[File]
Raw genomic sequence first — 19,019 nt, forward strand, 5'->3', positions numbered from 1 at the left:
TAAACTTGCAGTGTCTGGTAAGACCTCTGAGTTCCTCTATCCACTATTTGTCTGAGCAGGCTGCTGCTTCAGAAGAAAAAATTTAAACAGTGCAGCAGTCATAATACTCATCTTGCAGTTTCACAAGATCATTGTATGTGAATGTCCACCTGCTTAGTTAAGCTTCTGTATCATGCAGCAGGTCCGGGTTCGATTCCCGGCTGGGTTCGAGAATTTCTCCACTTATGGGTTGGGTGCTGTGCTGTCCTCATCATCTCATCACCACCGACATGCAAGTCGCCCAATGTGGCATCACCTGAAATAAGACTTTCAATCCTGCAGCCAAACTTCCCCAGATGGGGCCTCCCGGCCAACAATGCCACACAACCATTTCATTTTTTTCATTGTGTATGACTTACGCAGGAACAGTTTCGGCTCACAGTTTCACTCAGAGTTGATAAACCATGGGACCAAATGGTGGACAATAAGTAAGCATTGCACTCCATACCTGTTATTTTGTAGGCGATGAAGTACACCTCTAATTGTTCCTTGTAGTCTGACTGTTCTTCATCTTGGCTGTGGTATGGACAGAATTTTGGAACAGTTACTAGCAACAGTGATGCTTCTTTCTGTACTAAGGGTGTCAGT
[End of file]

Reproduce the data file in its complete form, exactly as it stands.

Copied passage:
Raw genomic sequence first — 19,019 nt, forward strand, 5'->3', positions numbered from 1 at the left:
TAAACTTGCAGTGTCTGGTAAGACCTCTGAGTTCCTCTATCCACTATTTGTCTGAGCAGGCTGCTGCTTCAGAAGAAAAAATTTAAACAGTGCAGCAGTCATAATACTCATCTTGCAGTTTCACAAGATCATTGTATGTGAATGTCCACCTGCTTAGTTAAGCTTCTGTATCATGCAGCAGGTCCGGGTTCGATTCCCGGCTGGGTTCGAGAATTTCTCCACTTATGGGTTGGGTGCTGTGCTGTCCTCATCATCTCATCACCACCGACATGCAAGTCGCCCAATGTGGCATCACCTGAAATAAGACTTTCAATCCTGCAGCCAAACTTCCCCAGATGGGGCCTCCCGGCCAACAATGCCACACAACCATTTCATTTTTTTCATTGTGTATGACTTACGCAGGAACAGTTTCGGCTCACAGTTTCACTCAGAGTTGATAAACCATGGGACCAAATGGTGGACAATAAGTAAGCATTGCACTCCATACCTGTTATTTTGTAGGCGATGAAGTACACCTCTAATTGTTCCTTGTAGTCTGACTGTTCTTCATCTTGGCTGTGGTATGGACAGAATTTTGGAACAGTTACTAGCAACAGTGATGCTTCTTTCTGTACTAAGGGTGTCAGT